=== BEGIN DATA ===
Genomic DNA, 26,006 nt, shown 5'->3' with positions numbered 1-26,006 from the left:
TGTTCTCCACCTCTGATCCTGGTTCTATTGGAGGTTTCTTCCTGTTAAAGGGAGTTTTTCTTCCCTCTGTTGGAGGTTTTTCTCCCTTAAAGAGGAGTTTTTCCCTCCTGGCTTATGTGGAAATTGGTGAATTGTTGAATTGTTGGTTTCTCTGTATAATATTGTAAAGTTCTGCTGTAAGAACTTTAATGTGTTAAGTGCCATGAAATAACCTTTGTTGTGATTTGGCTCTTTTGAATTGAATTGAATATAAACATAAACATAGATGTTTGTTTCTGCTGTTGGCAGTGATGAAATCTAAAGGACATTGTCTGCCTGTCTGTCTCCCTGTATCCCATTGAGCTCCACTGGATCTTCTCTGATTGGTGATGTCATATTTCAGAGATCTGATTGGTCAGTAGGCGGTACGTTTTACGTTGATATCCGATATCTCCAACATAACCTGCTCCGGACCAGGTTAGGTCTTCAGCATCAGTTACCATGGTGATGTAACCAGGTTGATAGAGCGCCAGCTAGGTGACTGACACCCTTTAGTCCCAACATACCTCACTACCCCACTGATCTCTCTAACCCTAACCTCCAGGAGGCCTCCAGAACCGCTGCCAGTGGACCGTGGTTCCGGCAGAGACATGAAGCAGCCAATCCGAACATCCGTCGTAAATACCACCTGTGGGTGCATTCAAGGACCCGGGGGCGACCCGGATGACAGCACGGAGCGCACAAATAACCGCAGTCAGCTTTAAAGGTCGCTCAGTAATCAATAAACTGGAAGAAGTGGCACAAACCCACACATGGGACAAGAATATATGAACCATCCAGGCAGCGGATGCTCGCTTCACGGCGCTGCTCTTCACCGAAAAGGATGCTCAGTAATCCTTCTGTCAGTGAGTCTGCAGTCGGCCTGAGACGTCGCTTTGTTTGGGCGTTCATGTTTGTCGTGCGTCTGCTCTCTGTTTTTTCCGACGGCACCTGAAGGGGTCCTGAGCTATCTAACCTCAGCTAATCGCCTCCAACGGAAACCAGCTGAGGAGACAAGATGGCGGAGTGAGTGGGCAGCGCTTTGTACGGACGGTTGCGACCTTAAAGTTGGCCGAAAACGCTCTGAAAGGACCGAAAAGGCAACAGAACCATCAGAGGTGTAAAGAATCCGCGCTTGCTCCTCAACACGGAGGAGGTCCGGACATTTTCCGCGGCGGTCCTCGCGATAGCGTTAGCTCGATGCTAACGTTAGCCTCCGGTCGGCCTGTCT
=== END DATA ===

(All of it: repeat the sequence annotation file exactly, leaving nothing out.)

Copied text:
Genomic DNA, 26,006 nt, shown 5'->3' with positions numbered 1-26,006 from the left:
TGTTCTCCACCTCTGATCCTGGTTCTATTGGAGGTTTCTTCCTGTTAAAGGGAGTTTTTCTTCCCTCTGTTGGAGGTTTTTCTCCCTTAAAGAGGAGTTTTTCCCTCCTGGCTTATGTGGAAATTGGTGAATTGTTGAATTGTTGGTTTCTCTGTATAATATTGTAAAGTTCTGCTGTAAGAACTTTAATGTGTTAAGTGCCATGAAATAACCTTTGTTGTGATTTGGCTCTTTTGAATTGAATTGAATATAAACATAAACATAGATGTTTGTTTCTGCTGTTGGCAGTGATGAAATCTAAAGGACATTGTCTGCCTGTCTGTCTCCCTGTATCCCATTGAGCTCCACTGGATCTTCTCTGATTGGTGATGTCATATTTCAGAGATCTGATTGGTCAGTAGGCGGTACGTTTTACGTTGATATCCGATATCTCCAACATAACCTGCTCCGGACCAGGTTAGGTCTTCAGCATCAGTTACCATGGTGATGTAACCAGGTTGATAGAGCGCCAGCTAGGTGACTGACACCCTTTAGTCCCAACATACCTCACTACCCCACTGATCTCTCTAACCCTAACCTCCAGGAGGCCTCCAGAACCGCTGCCAGTGGACCGTGGTTCCGGCAGAGACATGAAGCAGCCAATCCGAACATCCGTCGTAAATACCACCTGTGGGTGCATTCAAGGACCCGGGGGCGACCCGGATGACAGCACGGAGCGCACAAATAACCGCAGTCAGCTTTAAAGGTCGCTCAGTAATCAATAAACTGGAAGAAGTGGCACAAACCCACACATGGGACAAGAATATATGAACCATCCAGGCAGCGGATGCTCGCTTCACGGCGCTGCTCTTCACCGAAAAGGATGCTCAGTAATCCTTCTGTCAGTGAGTCTGCAGTCGGCCTGAGACGTCGCTTTGTTTGGGCGTTCATGTTTGTCGTGCGTCTGCTCTCTGTTTTTTCCGACGGCACCTGAAGGGGTCCTGAGCTATCTAACCTCAGCTAATCGCCTCCAACGGAAACCAGCTGAGGAGACAAGATGGCGGAGTGAGTGGGCAGCGCTTTGTACGGACGGTTGCGACCTTAAAGTTGGCCGAAAACGCTCTGAAAGGACCGAAAAGGCAACAGAACCATCAGAGGTGTAAAGAATCCGCGCTTGCTCCTCAACACGGAGGAGGTCCGGACATTTTCCGCGGCGGTCCTCGCGATAGCGTTAGCTCGATGCTAACGTTAGCCTCCGGTCGGCCTGTCT